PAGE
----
July 23- For other related diaries, please. WARSAW- Central Bank of Poland Marek Governor Belka speaks in parliament. MEXICO CITY- IMF presents its latest World Economic Outlook report- 1400 GMT.» Read More
With the UAW and Ford announcing they have agreed on a plan to re-work funding of union's Voluntary Employee Beneficiary Association, it is an important step not only for Ford, but GM and Chrysler as well.
The U.S. unemployment rate -- now at 7.6 percent, the highest in more than 16 years -- is expected hit a peak of 9 percent this year, according to the latest survey by the National Association for Business Economics to be released Monday.
When I woke this morning and surveyed what the morning papers carried about the auto industry, one article in the Detroit News about what cars the Obama Auto Team members own caught my attention -- It brings up the question: Will the cars these members drive influence their decisions regarding GM and Chrysler?
Despite the jumps in banks' shares in morning trade following reports the U.S. government may seek to get 40 percent in Citigroup, experts tell CNBC banks still have skeletons in their closets.
The S&P 500 could slump over 20 percent throughout this year and into the next as the index fails to form a firm base at current levels, Robin Griffiths from Cazenove Capital told CNBC Monday.
Surprise, surprise. Citigroup is not quite as healthy as they would have us believe. Turns out that their asset levels as measured by TCE, and maybe other measures for all we know, are lacking. The shoe is dropping as we speak.
CNBC's Rick Santelli leads the trader mortgage revolt. Would you want to join his "Chicago Tea Party?" Let us know:
CNBC's Rick Santelli touched a nerve last week. Here, he explains what led to that now-famous "shout heard 'round the world."
Will the Obama Administration's plan to save the U.S. economy actually help the markets? CNBC's Rick Santelli on Thursday sparked a revolution of sorts on the floor of the Chicago Board of Trade. His televised rebuke has been heard around the world. From The Chicago Tribune to TV Newser, read what others are saying about his rant...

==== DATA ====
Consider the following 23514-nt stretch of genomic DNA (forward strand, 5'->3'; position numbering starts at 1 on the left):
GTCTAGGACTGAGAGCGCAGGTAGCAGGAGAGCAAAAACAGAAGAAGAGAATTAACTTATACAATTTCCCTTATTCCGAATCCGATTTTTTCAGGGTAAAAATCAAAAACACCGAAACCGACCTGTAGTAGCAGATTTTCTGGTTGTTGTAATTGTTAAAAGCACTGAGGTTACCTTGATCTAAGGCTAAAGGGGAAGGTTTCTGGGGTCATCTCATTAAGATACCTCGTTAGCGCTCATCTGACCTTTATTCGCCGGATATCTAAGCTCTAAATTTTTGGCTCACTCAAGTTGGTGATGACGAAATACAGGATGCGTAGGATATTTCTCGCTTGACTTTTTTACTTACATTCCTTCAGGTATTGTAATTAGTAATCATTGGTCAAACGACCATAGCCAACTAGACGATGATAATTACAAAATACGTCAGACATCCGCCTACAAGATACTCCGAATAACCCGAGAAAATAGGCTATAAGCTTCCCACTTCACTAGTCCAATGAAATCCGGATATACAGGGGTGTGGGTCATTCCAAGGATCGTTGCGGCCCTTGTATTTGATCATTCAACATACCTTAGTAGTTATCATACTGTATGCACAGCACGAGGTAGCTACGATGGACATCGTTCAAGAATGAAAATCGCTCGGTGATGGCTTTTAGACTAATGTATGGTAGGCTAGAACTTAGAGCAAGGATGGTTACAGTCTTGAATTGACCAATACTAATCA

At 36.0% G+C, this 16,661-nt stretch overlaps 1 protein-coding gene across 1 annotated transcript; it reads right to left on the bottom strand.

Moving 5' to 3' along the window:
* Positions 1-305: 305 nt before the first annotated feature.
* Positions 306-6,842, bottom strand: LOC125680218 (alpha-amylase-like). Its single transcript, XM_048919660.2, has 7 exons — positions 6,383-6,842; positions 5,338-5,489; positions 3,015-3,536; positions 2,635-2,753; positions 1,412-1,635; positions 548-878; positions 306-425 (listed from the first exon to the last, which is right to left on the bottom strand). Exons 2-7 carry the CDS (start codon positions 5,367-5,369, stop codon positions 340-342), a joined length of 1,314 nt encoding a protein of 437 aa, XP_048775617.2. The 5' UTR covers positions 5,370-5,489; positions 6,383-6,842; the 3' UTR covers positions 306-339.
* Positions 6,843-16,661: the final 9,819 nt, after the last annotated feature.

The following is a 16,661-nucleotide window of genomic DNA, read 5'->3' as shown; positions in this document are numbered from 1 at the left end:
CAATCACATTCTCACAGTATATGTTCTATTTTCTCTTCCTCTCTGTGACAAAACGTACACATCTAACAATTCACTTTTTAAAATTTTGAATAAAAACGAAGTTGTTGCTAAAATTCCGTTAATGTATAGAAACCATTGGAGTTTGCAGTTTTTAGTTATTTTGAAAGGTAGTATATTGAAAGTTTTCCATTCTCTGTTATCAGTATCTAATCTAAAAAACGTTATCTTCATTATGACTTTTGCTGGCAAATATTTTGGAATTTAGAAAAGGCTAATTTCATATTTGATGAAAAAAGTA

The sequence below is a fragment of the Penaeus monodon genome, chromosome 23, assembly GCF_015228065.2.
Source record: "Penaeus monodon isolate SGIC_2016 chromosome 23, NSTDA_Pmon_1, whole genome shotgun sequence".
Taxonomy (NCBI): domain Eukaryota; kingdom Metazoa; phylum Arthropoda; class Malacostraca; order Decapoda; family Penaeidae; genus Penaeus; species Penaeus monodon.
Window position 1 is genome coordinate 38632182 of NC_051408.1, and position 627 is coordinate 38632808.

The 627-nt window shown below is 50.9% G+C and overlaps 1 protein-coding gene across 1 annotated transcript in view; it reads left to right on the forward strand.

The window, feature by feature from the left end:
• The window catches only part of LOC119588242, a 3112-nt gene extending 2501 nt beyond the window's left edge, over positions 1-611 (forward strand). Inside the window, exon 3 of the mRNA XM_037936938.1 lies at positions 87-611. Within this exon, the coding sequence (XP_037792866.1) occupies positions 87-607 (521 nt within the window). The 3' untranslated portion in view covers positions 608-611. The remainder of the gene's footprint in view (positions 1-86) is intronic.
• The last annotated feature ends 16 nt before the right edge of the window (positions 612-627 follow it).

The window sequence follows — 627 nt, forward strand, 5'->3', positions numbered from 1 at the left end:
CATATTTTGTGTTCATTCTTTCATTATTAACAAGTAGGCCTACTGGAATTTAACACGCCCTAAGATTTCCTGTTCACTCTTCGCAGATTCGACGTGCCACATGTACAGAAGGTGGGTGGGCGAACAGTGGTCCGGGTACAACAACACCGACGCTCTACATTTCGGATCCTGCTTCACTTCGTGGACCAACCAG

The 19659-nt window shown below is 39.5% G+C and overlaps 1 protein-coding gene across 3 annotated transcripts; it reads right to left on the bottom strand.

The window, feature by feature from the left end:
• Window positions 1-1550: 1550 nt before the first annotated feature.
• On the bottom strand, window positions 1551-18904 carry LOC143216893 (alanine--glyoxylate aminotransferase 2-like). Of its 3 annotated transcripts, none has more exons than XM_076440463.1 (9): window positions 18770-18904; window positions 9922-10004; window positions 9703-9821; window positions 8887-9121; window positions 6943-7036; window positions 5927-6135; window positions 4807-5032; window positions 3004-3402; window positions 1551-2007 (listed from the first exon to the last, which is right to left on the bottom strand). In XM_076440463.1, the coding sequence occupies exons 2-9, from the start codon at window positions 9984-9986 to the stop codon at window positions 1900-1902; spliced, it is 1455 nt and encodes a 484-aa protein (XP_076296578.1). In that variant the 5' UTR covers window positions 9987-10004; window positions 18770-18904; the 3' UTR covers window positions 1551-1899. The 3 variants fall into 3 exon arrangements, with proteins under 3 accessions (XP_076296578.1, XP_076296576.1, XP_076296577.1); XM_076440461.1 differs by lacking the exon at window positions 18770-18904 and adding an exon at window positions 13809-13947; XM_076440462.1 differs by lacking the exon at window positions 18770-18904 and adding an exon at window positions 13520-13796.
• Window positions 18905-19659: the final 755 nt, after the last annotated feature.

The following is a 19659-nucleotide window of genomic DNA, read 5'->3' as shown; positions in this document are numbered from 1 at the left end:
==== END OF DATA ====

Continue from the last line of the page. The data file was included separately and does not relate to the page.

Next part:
Halfway through the trading day, GM shares hit levels not seen since 1938....A lot investors are starting to wonder if GM stock is worthless.
CNBC's Rick Santelli's impromptu and impassioned revolt against the Obama administration's housing bailout quickly spread to Europe, dividing popular opinion clean down the middle and igniting red-hot political debate.
Friday: Bank nationalization is the big topic du jour. Everyone seems to dislike the idea, but more and more analysts are begrudgingly calling nationalization the inevitable next move in the financial crisis. UBS widened its tax probe; a survey of U.S. homeowners showed more depreciation; and gold rose over $1,000 on investors' flight to safety. CNBC heard from experts who said the U.S. dollar will emerge as the ultimate safe haven; and Citigroup and Bank of America will indeed survive.
When President Obama’s Auto Team meets for the first time Friday morning, it will be off camera, behind closed doors, away from reporters. Maybe that's good. After all, fixing this industry could be messy, very messy.
Global stocks ended the week in the red, near 6-year lows, as pessimism over the economy and banking sector set in, scaring investors away from stocks and back into bonds and gold.
The S&P 500 is in serious trouble and could sink more than 20 percent to 600 points, Nick Batsford, technical analyst from Hobart Capital, told CNBC.
Investors hoping the government bailout plan will rescue the housing industry are making a risky bet, judging by analysts' reaction to the plan.
Saturn owners are getting an e-mail today that essentially tells them their beloved brand is not going to die.
President Obama's much-anticipated plan to deal with the U.S. housing crisis aims to help as many as 9 million families avoid foreclosure on their homes.
Despite the economic downturn, there is no downturn in the Exchange-Traded Fund (ETF) business.
Billionaire investor Wilbur Ross, chairman and CEO of WL Ross & Co., shared his insight on Obama's economic plans, the SEC, the housing market and more with CNBC.
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